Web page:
Introduction to nanopore sensing
- Biological nanopores
- Solid-state nanopores
Electronics for nanopore sensing
The MinION™ device: a miniaturised sensing system
The PromethION™ system
The GridION™ system
Workflow versatility: no fixed run time
Nanopore sensing: informatics
Automatic optimisation of system performance
Analytes and applications: DNA, RNA, proteins
Fields of use
Oxford Nanopore's first generation of technology uses bespoke, proprietary pore-forming proteins to create pores in membranes. Pore-forming proteins are common in nature.
For example, the protein α-hemolysin and similar protein pores are found naturally in cell membranes, where they act as channels for ions or molecules to be transported in and out of cells.
α-hemolysin is a heptameric protein pore with an inner diameter of 1 nm, about 100,000 times smaller than that of a human hair. This diameter is the same scale as many single molecules, including DNA. The pore is highly stable and has been characterised in great detail by Oxford Nanopore and our collaborators. The Company has optimised the large-scale production of this and many other bespoke pore-forming proteins, each of which have different characteristics suitable for different applications.
Adaptation of protein nanopores for the identification of single molecules
Protein nanopores can be adapted at Angstrom-level precision using protein-engineering techniques. Specific adaptations can be designed so that the nanopore is a sensor for a range of specific molecules. Techniques include:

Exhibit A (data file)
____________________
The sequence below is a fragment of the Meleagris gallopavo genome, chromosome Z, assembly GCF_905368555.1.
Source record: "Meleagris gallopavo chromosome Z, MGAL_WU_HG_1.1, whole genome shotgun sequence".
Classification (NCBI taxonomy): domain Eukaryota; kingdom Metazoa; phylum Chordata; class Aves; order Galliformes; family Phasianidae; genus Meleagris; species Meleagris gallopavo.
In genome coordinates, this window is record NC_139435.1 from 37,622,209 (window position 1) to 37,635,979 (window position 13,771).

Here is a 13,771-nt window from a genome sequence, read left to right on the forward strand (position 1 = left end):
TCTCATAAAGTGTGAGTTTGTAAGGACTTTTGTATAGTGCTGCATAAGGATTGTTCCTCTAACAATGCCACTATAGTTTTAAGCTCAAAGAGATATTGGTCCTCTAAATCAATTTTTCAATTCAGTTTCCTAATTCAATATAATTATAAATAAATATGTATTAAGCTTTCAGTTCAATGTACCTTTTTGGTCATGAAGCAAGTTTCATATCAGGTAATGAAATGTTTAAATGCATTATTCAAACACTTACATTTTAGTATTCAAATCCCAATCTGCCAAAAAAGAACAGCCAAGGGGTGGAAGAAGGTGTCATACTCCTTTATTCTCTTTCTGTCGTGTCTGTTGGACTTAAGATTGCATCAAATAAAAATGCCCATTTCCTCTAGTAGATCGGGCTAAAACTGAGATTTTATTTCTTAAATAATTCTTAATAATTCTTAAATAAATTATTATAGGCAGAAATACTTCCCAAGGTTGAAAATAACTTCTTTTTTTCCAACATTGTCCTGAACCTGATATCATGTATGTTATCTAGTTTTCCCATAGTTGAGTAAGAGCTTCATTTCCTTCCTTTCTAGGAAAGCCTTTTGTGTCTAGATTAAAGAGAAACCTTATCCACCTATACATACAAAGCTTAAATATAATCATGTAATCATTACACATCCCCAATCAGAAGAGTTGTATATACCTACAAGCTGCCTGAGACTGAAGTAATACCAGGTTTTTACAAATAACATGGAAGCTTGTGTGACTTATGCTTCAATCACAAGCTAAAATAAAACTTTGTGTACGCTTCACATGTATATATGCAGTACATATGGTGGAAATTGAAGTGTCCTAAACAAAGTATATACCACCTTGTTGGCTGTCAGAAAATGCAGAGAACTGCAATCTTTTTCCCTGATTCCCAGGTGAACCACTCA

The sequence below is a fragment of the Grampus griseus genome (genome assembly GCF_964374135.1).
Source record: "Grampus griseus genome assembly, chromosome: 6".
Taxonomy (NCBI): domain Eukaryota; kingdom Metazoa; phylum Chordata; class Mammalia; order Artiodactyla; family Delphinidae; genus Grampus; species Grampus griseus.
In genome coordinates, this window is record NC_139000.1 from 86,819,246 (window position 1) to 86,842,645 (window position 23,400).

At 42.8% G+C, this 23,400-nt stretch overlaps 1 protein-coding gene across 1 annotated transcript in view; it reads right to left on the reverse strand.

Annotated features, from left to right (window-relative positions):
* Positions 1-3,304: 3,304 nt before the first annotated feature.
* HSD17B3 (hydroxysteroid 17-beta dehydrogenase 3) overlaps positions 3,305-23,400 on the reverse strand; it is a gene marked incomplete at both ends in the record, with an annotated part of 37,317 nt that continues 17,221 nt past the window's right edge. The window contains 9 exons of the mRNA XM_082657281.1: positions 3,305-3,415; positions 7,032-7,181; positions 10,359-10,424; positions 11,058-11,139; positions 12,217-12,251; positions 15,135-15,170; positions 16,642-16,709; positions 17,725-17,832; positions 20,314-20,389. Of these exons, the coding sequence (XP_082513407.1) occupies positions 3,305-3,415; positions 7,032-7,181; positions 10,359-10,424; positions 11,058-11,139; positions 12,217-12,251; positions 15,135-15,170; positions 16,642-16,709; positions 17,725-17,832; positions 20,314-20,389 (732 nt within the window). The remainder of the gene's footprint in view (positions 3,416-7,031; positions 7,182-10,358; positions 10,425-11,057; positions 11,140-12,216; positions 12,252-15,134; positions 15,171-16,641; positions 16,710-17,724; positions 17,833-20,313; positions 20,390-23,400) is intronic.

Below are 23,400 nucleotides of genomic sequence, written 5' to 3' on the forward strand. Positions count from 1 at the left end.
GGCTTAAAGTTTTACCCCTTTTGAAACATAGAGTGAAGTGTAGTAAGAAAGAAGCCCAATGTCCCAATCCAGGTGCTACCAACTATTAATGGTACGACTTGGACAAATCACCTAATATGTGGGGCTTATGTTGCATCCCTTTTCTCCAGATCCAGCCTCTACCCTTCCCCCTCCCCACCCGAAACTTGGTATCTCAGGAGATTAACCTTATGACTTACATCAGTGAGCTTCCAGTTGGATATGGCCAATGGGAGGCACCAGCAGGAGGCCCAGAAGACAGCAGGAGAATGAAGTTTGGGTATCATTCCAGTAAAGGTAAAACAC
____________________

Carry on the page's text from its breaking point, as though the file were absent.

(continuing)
- Changing the architecture of the internal structure of the nanopore so that it affects the passage of an analyte through the pore.
- The incorporation of a specific binding site within the nanopore, that will bind transiently to the molecule being detected. This might be a cyclodextrin in the case of DNA bases, or other adapters for other small molecules.
- The incorporation of a DNA probe to detect an organism with the matching DNA code.
- The attachment of a molecular motor – for example a processive enzyme – for the analysis of polymers such as DNA.
- The attachments of ligands to the nanopore, to bind with target proteins outside the pore.
Oxford Nanopore has developed proprietary methods for the rapid design and production of bespoke nanopores, by programmed bacteria.
The Company has also developed proprietary electronics that enable multiple nanopore sensing experiments to be performed in parallel, the data collected, and analysed in real time. These devices can be scaled according to need; read about the USB device MinION or the desktop PromethION.